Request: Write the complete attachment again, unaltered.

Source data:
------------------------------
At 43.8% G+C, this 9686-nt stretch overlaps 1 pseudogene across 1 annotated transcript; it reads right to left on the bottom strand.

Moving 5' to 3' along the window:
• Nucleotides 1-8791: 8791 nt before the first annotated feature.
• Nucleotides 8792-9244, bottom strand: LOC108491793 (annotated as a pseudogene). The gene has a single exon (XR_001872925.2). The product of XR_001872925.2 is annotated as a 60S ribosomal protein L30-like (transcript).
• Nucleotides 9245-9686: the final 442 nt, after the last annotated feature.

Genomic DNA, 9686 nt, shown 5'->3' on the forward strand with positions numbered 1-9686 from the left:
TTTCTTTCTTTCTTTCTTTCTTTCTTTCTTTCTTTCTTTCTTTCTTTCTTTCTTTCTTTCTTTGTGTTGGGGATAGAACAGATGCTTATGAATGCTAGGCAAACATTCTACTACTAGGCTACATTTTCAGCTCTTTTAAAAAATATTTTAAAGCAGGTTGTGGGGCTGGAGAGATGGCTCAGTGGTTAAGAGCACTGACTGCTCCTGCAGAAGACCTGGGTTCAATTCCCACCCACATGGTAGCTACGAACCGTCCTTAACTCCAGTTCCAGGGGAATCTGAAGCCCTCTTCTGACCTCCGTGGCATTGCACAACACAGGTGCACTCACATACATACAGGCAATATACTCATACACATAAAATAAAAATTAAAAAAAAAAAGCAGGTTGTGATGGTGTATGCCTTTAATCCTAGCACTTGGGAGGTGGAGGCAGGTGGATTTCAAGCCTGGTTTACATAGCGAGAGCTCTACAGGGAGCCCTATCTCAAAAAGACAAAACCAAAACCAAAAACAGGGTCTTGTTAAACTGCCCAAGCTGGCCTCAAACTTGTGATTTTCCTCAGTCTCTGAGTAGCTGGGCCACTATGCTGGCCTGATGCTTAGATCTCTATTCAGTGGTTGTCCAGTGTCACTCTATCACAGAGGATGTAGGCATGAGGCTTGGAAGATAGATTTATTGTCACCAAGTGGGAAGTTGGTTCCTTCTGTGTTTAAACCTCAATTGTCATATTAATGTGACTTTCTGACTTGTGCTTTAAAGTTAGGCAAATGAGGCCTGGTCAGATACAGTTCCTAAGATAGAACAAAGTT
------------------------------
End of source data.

At 43.8% G+C, this 9686-nt stretch overlaps 1 pseudogene across 1 annotated transcript; it reads right to left on the bottom strand.

Moving 5' to 3' along the window:
• Nucleotides 1-8791: 8791 nt before the first annotated feature.
• Nucleotides 8792-9244, bottom strand: LOC108491793 (annotated as a pseudogene). The gene has a single exon (XR_001872925.2). The product of XR_001872925.2 is annotated as a 60S ribosomal protein L30-like (transcript).
• Nucleotides 9245-9686: the final 442 nt, after the last annotated feature.

Genomic DNA, 9686 nt, shown 5'->3' on the forward strand with positions numbered 1-9686 from the left:
TTTCTTTCTTTCTTTCTTTCTTTCTTTCTTTCTTTCTTTCTTTCTTTCTTTCTTTCTTTCTTTGTGTTGGGGATAGAACAGATGCTTATGAATGCTAGGCAAACATTCTACTACTAGGCTACATTTTCAGCTCTTTTAAAAAATATTTTAAAGCAGGTTGTGGGGCTGGAGAGATGGCTCAGTGGTTAAGAGCACTGACTGCTCCTGCAGAAGACCTGGGTTCAATTCCCACCCACATGGTAGCTACGAACCGTCCTTAACTCCAGTTCCAGGGGAATCTGAAGCCCTCTTCTGACCTCCGTGGCATTGCACAACACAGGTGCACTCACATACATACAGGCAATATACTCATACACATAAAATAAAAATTAAAAAAAAAAAGCAGGTTGTGATGGTGTATGCCTTTAATCCTAGCACTTGGGAGGTGGAGGCAGGTGGATTTCAAGCCTGGTTTACATAGCGAGAGCTCTACAGGGAGCCCTATCTCAAAAAGACAAAACCAAAACCAAAAACAGGGTCTTGTTAAACTGCCCAAGCTGGCCTCAAACTTGTGATTTTCCTCAGTCTCTGAGTAGCTGGGCCACTATGCTGGCCTGATGCTTAGATCTCTATTCAGTGGTTGTCCAGTGTCACTCTATCACAGAGGATGTAGGCATGAGGCTTGGAAGATAGATTTATTGTCACCAAGTGGGAAGTTGGTTCCTTCTGTGTTTAAACCTCAATTGTCATATTAATGTGACTTTCTGACTTGTGCTTTAAAGTTAGGCAAATGAGGCCTGGTCAGATACAGTTCCTAAGATAGAACAAAGTT